Carbon Monoxide Wrongful Death Lawsuit Filed in Denver

A carbon monoxide poisoning lawsuit has been filed in Colorado by the relatives of a family of four who were killed on Thanksgiving of 2008 in an Aspen vacation home that filled up with the lethal gas. 

The wrongful death lawsuit was filed last week in Denver District Court by relatives of Parker and Caroline Lofgren and their two children, Owen, 10 and Sofie, 8. All four died of carbon monoxide poisoning in 2008 while on a vacation they won as part of a charity auction.

The lawsuit has a long list of defendants, including a plumbing company and two building inspectors who have been indicted by a grand jury for their connection to the deadly carbon monoxide leak. On Monday, prosecutors announced that the findings of the grand jury would be sealed, but that defendants would get a copy of the transcripts.

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Carbon Monoxide Lawsuits

Exposure to Carbon Monoxide Gas May Cause Permanent Brain Damage, Serious Injury or Death.


Carbon monoxide is a significantly toxic gas that is colorless, odorless, tasteless and lacks any sort of irritating factor that could allow someone to detect its presence. Leaks of carbon monoxide are the leading cause of fatal poisonings in the United States, injuring about 40,000 people annually. The first symptoms of CO poisoning, which could include headaches, nausea, light headedness and flu like symptoms, are often not attributed to a gas leak, potentially resulting in prolonged exposure.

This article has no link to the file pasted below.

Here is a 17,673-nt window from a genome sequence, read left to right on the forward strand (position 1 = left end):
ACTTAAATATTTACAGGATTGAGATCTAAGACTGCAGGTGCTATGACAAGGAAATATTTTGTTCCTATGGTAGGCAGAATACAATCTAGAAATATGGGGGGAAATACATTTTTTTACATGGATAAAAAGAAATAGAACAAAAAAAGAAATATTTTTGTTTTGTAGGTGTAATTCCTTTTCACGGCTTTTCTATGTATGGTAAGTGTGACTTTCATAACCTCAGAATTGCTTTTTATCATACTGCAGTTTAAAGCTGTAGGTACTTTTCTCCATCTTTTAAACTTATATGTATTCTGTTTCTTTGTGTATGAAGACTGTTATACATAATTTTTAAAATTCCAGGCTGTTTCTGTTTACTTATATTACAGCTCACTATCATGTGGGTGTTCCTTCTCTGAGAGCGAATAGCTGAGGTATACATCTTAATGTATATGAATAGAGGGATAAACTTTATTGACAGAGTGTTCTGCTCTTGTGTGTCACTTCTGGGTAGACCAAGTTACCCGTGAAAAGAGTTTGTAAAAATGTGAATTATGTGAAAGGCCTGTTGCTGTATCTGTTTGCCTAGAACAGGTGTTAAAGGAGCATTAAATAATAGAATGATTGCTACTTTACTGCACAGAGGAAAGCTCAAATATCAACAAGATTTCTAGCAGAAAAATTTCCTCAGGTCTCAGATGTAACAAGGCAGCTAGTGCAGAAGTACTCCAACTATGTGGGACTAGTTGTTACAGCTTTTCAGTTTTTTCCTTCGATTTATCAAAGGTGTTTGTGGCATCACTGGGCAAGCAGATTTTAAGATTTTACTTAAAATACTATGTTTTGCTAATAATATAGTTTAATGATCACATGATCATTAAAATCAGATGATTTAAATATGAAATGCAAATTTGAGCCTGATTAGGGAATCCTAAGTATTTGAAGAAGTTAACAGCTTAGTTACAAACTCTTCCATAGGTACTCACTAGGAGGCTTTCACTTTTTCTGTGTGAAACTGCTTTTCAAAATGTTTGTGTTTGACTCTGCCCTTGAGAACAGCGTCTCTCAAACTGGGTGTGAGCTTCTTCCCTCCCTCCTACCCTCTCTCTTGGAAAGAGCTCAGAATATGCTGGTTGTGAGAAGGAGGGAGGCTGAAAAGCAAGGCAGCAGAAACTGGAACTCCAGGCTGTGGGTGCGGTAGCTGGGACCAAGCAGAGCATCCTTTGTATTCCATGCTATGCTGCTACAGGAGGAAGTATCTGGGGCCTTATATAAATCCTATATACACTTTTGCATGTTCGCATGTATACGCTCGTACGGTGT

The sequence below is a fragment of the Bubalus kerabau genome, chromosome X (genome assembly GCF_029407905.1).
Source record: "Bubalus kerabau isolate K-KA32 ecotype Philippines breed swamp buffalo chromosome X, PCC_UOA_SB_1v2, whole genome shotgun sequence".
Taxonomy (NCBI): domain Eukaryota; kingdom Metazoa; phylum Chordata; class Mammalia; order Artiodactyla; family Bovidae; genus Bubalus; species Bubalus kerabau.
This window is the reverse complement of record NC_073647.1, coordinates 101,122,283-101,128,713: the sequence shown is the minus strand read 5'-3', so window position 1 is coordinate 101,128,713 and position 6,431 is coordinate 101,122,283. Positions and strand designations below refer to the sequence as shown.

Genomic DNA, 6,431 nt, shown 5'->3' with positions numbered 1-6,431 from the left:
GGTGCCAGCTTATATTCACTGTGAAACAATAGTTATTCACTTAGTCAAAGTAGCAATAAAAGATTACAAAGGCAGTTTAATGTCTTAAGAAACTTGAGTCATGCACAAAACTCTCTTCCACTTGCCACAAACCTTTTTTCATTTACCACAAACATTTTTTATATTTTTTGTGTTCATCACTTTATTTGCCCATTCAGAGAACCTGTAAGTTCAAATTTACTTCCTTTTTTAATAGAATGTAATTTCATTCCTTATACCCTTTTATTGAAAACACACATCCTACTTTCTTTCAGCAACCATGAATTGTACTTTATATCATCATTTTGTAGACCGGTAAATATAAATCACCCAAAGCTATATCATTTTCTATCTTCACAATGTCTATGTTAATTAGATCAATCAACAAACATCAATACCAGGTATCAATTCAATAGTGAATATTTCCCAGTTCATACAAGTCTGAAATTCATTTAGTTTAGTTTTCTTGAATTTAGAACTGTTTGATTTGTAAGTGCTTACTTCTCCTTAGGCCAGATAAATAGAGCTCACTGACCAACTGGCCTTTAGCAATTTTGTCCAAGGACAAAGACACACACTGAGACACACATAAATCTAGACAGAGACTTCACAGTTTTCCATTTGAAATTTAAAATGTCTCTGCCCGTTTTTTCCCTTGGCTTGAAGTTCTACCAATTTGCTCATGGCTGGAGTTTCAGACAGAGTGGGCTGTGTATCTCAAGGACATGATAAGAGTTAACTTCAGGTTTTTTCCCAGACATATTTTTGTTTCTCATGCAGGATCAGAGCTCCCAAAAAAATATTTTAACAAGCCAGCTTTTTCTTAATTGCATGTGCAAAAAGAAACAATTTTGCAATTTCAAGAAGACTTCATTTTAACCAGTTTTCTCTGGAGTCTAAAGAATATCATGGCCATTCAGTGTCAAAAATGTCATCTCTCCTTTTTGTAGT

According to the claim by the Lofgrens’ relatives, the vacation home did not have a carbon monoxide detector, which was required by Colorado law at the time. The home also did not have properly installed heating, ventilation or air conditioning, had a defectively designed boiler and there were disconnected fresh air intake vents and exhaust vents. All of those factors contributed to a build up of carbon monoxide in the home, with no way for the family to know of the impending danger.

The cause of the carbon monoxide leak was found to be faulty appliances used for hot water and to melt snow.

Carbon monoxide leak detectors are widely available for between $20 and $60, and can provide people with a chance to ventilate the area or leave the building safely.


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